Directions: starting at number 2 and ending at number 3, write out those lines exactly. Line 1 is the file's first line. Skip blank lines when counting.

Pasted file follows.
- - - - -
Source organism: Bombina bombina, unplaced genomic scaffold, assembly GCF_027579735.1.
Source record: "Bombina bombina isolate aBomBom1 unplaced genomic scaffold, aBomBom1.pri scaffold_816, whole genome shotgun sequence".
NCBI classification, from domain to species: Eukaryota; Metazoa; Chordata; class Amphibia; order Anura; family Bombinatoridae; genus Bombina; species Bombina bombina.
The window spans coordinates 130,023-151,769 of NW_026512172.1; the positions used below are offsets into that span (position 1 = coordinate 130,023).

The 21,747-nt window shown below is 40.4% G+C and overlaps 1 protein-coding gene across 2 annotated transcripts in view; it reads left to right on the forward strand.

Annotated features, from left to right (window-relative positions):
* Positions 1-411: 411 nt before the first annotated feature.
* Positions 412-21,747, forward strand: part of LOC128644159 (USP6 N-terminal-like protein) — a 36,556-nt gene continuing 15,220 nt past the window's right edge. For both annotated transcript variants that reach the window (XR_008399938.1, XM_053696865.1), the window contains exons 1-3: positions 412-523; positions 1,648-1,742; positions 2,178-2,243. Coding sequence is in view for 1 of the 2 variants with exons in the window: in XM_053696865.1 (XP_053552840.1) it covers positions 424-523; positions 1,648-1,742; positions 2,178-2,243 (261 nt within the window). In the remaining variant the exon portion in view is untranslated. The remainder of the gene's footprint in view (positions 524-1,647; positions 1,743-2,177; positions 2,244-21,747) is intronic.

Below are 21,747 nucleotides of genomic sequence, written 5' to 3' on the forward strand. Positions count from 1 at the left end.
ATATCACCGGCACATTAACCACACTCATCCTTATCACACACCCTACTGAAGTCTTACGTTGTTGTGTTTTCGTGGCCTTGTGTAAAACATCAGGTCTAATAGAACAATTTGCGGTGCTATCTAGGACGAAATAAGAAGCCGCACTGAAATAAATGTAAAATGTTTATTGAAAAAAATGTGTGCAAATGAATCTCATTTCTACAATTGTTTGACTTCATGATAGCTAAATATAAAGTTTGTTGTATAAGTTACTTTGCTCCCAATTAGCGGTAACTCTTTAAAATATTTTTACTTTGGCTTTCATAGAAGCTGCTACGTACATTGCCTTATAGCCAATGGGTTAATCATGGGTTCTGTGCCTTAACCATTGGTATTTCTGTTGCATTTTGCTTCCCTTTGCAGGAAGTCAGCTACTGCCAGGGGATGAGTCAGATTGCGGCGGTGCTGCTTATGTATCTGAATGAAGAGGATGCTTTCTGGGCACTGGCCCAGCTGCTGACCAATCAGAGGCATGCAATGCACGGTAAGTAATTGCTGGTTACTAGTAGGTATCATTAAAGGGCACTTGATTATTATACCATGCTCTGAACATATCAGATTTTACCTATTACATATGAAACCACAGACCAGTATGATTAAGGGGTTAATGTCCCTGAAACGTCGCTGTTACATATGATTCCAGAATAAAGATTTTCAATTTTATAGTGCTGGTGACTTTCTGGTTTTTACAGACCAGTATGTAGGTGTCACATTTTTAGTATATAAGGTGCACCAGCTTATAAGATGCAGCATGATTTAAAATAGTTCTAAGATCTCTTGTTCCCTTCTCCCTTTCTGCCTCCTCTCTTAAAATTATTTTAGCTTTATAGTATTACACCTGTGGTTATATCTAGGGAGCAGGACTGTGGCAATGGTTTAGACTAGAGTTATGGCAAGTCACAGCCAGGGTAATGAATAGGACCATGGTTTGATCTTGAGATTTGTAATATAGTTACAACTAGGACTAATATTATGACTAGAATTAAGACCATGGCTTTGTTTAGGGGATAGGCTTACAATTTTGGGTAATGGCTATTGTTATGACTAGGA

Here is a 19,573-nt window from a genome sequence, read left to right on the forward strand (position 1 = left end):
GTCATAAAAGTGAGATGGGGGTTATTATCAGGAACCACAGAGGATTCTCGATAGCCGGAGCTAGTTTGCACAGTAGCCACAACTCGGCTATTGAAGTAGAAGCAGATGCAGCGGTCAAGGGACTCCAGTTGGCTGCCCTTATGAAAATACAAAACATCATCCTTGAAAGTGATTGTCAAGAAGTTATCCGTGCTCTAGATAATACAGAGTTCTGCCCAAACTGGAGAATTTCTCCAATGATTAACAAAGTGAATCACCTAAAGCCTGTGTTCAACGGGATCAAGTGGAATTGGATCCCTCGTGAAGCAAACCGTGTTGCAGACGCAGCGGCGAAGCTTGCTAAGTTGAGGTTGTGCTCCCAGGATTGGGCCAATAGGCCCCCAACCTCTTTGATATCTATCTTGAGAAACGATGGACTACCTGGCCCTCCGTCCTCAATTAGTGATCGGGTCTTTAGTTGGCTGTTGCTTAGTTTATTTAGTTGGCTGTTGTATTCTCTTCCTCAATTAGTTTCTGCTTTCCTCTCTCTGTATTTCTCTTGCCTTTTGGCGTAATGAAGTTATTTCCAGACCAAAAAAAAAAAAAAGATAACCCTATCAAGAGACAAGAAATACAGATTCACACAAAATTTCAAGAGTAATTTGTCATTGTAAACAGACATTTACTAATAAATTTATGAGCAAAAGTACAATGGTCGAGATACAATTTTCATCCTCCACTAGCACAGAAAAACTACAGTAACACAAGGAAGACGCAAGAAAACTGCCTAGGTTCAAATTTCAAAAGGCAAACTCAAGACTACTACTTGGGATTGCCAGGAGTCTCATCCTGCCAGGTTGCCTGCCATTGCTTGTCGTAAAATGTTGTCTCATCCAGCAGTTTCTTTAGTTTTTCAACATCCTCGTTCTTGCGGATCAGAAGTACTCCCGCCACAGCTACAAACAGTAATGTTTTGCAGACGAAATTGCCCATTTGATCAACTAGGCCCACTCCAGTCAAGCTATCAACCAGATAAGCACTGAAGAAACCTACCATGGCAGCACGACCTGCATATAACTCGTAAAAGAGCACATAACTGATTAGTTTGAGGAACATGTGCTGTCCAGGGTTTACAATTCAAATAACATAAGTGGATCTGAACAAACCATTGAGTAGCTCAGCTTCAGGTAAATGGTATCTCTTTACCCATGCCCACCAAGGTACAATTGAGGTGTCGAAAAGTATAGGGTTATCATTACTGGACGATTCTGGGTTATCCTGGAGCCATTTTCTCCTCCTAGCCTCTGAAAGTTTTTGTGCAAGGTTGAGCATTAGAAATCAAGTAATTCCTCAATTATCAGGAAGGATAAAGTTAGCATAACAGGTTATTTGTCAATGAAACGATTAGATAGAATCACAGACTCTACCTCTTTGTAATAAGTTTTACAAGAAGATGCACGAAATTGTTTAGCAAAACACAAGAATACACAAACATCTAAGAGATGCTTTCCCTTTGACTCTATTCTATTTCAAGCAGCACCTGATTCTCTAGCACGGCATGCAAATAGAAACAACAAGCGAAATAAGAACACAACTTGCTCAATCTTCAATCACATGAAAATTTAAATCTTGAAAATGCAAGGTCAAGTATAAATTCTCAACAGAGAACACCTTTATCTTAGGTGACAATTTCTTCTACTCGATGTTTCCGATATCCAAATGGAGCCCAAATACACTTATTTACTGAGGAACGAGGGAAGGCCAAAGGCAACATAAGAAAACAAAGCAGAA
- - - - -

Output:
Source record: "Bombina bombina isolate aBomBom1 unplaced genomic scaffold, aBomBom1.pri scaffold_816, whole genome shotgun sequence".
NCBI classification, from domain to species: Eukaryota; Metazoa; Chordata; class Amphibia; order Anura; family Bombinatoridae; genus Bombina; species Bombina bombina.